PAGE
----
Chemical Conundrum

Ask the average person on the street what comes to mind when they hear the word "chemical" and you are likely to get responses varying from the mildly apprehensive to the downright antagonistic. Rarely will a person look at you and respond, "Everything." As Michelle Francl, professor of chemistry at Bryn Mawr College, says in one article, "To the general public, the word 'chemical' has come to mean a toxic contaminant, not a medicine capable of saving a half-million children’s lives. Forget telling people that everything is a chemical." In today's society where people put an enormous value on healthy and "natural" living, eating, cleaning, and more, chemicals seem to be getting the "toxic" label slapped on them at every turn. But is this terrible label justly deserved? Many individuals seem to think so, especially those that have gone towards what they perceive to be a more natural, healthier lifestyle. To a great number of this population, anything cooked up in a lab is automatically suspect, and most of those substances can be disregarded as bad for your health because they are ultimately "unnatural" and toxic. One example of such a mentality is below:

Ditch the d*** chemicals. No more benzoyl peroxide. No more salicylic acid. No – stop it – no. I used to be addicted to these chemicals – my skin actually seemed to build up a tolerance to them, so I’d have to use more and more to see any results at all. But that all changed once I had a little revelation. Not only are “skin-clearing” chemicals like these incredibly drying, they’re also… chemicals! They’re toxins. As soon as you put them on your skin, they’ll be absorbed into your body for your liver to process and get rid of – likely in the form of acne – which is essentially the whole reason you’re using them to begin with. A vicious cycle.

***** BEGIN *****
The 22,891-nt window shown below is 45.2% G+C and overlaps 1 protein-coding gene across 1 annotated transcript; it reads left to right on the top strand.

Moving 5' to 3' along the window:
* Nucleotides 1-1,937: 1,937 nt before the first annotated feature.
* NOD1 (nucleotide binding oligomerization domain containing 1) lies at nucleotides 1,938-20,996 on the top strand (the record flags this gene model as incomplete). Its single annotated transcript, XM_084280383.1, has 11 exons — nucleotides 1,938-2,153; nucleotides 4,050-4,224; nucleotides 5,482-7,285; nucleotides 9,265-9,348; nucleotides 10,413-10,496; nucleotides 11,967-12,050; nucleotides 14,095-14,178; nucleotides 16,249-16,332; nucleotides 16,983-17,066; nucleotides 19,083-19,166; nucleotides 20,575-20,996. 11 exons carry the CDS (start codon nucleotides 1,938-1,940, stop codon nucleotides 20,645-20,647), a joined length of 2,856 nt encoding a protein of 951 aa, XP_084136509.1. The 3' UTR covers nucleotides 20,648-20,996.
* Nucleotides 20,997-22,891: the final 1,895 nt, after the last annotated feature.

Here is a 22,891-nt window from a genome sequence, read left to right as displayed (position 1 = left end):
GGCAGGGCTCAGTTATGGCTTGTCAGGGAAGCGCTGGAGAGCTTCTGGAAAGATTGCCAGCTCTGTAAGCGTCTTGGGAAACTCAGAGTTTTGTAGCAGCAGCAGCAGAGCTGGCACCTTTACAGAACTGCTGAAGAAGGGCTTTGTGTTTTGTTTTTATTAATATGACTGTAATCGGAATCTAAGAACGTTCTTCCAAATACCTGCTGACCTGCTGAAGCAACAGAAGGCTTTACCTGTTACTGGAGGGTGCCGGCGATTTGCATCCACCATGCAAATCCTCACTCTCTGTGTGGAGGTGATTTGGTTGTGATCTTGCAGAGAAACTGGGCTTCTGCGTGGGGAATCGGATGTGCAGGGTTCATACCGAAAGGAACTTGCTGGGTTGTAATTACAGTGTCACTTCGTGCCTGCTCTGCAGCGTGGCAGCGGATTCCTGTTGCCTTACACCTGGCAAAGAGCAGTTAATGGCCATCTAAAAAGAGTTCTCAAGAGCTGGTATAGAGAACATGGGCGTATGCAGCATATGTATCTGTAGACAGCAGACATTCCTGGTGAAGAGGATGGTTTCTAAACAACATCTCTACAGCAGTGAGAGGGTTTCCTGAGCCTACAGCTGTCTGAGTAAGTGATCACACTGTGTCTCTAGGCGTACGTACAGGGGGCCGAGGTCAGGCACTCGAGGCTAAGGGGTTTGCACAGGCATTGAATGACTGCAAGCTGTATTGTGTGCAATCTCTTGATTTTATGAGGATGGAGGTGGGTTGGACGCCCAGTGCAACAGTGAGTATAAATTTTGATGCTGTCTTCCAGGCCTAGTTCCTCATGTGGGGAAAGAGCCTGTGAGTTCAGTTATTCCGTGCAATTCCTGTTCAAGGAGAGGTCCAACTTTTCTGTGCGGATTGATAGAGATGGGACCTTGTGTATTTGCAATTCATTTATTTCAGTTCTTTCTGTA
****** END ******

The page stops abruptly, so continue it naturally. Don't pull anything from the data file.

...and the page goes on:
This is a quotation taken from a website that I was investigating because of its natural remedies for various ailments, including, as the passage above mentions, acne and facial breakouts. Is it possible that this woman was correct in her theory that the chemical "toxins" she was putting on her skin were ultimately causing more acne in the long run as her body tried to get rid of them in any way it could? Yes, it is possible; although, I will say that without further scientific testing, her claims are ungrounded and that it could be that only she was having this bad reaction to the acne formula. It seems to me that there is some sort of revolution against the chemicals we have used for decades in our daily lives. Using a shampoo with sulfates? Who does that anymore? Now it's good to use sulfate-free formulas for the health of your hair. (I even ran across one natural blog that made the claim that the sulfates in your shampoo were carcinogens because they were absorbed so easily through the skin. As far as I have been able to find out, this is not true.) Still eating that food with high fructose corn syrup? Do you really want to kill yourself or your children at such an early age? And remember, folks, if you can't pronounce the name on the bottle, or aren't sure what the name means, then don't use the product!

Of course, there is an obvious problem with this mentality. As mentioned earlier, everything on this earth is a chemical. Your body itself could not function without chemicals and chemical processes. The very water you drink and foods you eat are made up of chemicals that your body needs to function. Are all of the chemicals exactly what your body needs? Of course not. But the majority of them probably fall into that category. And as for the statement that you shouldn't be using products with chemicals that you can't pronounce, well, let's see a little demonstration of that mentality in action.